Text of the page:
Summary: Stewardship of Creation is part of our responsibility to God: We respond to God through our activity in the world he made.
A Responsible Position
When I prepare a sermon, I often look around to see what other people have made of the passage I am about to preach on. Don’t worry - I could no more preach most other peoples’ sermons than I can fit into my old size 10’s - and for much the same reason. They just DON’T FIT ME. But sometimes I get a new insight into a passage that I may have become too familiar with. So I have a dozen or more Internet sites that I can go to... And the more I looked, the more astonished and frustrated I got. Because nobody - and I mean, NOBODY - was focusing on the aspect of this Psalm that I wanted to talk about. And it’s not that I’d misinterpreted it, either.
As I looked at it, Psalm 8 seems to fall into three distinct parts.
Part 1 emphasizes God’s majesty and power.
Part 2 acknowledges our own sense of insignificance.
And part 3 lays out the job God has given us to do.
Well, I’ve been focusing a lot lately on God’s power and our utter dependence on him, and so I figured it was time to come at the text from a slightly different angle. I decided to preach on part 3, the job God has given us. Well, I’m still going to preach on part 3, but from a slightly different perspective.
After I’d gotten over my initial surprise, I checked out a couple of reliable commentaries to see if I’d somehow gotten it all wrong, that I’d over-interpreted or mis-interpreted or otherwise generally messed up, - something entirely possible, by the way, although usually not at this stage of sermon prep - and discovered that no, I had gotten it pretty much right.
So I went back to the Internet and started looking up sermons dealing with environmental stewardship - and couldn’t find one! Now, I’m sure there must be some out there, but I looked under "dominion" and "earth" and "environment" and "creation" - I must have spent half a day fruitlessly looking to see what if anything my colleagues had to say about the Christian’s responsibility to the world we live in. And I came up empty.
Then I went searching for articles - background, quotes, outrageous behavior. On Christianity Today’s website I found only one article in the last 6 years on environmentalism; well, that’s not quite fair, they had also sponsored an essay contest and printed the winning one (which was, by the way, excellent). I did a little better in World Magazine, which had three editorials. But then I did a general search of the web and found site after site after site for everything from low-energy architecture to animal rights activism. And I started wondering, "Where is the Christian voice in this cause?"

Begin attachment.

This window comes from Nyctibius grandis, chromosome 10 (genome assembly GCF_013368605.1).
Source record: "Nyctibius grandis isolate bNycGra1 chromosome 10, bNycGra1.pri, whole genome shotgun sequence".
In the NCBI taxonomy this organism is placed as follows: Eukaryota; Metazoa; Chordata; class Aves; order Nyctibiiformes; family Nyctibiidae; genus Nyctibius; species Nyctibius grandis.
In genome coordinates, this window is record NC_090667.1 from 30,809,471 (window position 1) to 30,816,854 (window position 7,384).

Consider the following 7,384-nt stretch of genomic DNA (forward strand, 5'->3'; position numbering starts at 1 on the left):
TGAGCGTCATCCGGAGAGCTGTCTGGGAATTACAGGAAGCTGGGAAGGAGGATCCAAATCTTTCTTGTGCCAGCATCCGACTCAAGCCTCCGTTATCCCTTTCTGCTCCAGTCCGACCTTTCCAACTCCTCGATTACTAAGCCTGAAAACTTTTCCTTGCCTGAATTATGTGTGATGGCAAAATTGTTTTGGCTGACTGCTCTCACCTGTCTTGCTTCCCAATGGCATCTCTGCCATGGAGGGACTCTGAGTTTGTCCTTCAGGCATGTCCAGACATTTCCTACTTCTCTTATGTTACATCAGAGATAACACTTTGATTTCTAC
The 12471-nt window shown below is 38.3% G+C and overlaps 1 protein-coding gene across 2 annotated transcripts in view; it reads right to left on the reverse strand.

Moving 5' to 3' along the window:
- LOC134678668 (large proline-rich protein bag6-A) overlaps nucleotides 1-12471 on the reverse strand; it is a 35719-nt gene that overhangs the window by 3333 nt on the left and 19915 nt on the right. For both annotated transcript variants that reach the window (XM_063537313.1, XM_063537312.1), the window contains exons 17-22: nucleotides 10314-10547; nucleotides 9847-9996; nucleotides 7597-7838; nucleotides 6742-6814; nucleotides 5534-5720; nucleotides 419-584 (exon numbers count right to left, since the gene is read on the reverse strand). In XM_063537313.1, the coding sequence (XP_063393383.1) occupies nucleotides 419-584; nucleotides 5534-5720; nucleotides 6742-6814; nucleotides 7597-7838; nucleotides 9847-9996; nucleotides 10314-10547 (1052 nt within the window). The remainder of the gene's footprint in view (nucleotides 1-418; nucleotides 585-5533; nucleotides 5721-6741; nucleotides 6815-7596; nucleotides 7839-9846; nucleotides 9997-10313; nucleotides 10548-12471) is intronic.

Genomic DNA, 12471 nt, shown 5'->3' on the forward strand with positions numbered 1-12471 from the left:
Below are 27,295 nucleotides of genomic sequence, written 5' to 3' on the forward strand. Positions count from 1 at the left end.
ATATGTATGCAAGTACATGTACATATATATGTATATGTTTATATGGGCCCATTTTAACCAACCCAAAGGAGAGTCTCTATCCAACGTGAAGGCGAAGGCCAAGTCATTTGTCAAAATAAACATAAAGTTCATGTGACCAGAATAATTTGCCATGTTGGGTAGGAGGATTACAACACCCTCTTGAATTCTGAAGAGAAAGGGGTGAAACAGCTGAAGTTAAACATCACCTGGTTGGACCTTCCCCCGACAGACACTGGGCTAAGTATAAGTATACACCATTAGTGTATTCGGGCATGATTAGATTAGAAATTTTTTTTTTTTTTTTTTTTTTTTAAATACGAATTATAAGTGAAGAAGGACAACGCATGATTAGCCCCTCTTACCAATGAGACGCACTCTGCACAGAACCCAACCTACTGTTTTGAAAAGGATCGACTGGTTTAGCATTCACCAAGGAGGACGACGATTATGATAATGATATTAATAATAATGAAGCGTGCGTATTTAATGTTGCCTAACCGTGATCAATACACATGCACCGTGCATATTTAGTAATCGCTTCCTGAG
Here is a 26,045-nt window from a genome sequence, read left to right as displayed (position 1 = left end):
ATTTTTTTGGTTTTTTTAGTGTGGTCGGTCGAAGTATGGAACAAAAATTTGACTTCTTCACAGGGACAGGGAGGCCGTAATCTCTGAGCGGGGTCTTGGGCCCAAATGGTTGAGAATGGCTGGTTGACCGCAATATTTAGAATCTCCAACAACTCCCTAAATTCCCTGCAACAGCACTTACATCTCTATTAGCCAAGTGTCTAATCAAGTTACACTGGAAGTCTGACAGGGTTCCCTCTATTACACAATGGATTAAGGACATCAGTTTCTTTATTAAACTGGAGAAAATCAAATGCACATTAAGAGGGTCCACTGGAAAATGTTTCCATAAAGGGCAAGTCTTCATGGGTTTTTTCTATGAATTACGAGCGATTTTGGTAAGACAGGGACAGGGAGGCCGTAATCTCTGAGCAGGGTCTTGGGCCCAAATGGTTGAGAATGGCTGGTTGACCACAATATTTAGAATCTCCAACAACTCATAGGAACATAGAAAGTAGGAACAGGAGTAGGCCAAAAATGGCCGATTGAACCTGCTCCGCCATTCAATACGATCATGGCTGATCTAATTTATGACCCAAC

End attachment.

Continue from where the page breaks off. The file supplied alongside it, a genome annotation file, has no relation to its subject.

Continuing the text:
If, as Fred Krueger, director of the Christian Society of the Green Cross claims, "Environmental activism constitutes the "fastest-growing form of Christian ministry," [Christianity Today November 11, 1996] why aren’t we talking about it more?
Why do the animal rights activists seem to have so much more passionate a commitment to their cause than Christians do?
Well, that’s a silly question, actually. I should know better than to ask it. We worship God, not God’s creation. And most of us are - and I think rightly so - more concerned about our fellow human beings, who are created in God’s image, than animals, which although are created by God and are therefore worthy of respect, are nonetheless somewhat lower on our scale of values. Furthermore, we do have a certain sense of humility about how much we can or should tinker with God’s design. But that doesn’t excuse the near total silence that I found on the subject of our role vis-a-vis creation.
I noticed another thing, too... all of the reference to Christian environmentalism had to do with plants and ecosystems, farming and energy use. [read excerpts from Christianity Today article from Nov 11, 1996] There was nothing on how we should relate to animals. And yet today’s Psalm speaks directly to that issue: "...You have put all things under their feet, 7 all sheep and oxen, and also the beasts of the field, 8 the birds of the air, and the fish of the sea, whatever passes along the paths of the seas." [Ps 8:6b-8] That covers ALL creatures - domestic animals, wild animals, ostriches and egrets, salmon and sharks - and even, probably, plankton. The well-being of animals is in our job description. And the subject is not even on our radar screen.
Some of the things that I read on the various web sites were so farfetched as to be almost funny, but some were really rather alarming.
A quote which has already become a classic in the animal rights movement is activist Ingrid Newkirk’s line: "...a rat is a pig is a dog is a boy." She sees no difference between their demands upon us. And in case you think that’s an extreme view held only by a fringe minority, Peter Singer, the bioethicist appointed to Princeton last year over storms of protest, believes that animals have a greater claim upon us than unborn children. In 1997, Brian A. Dominick wrote in Animal Liberation and Social Revolution that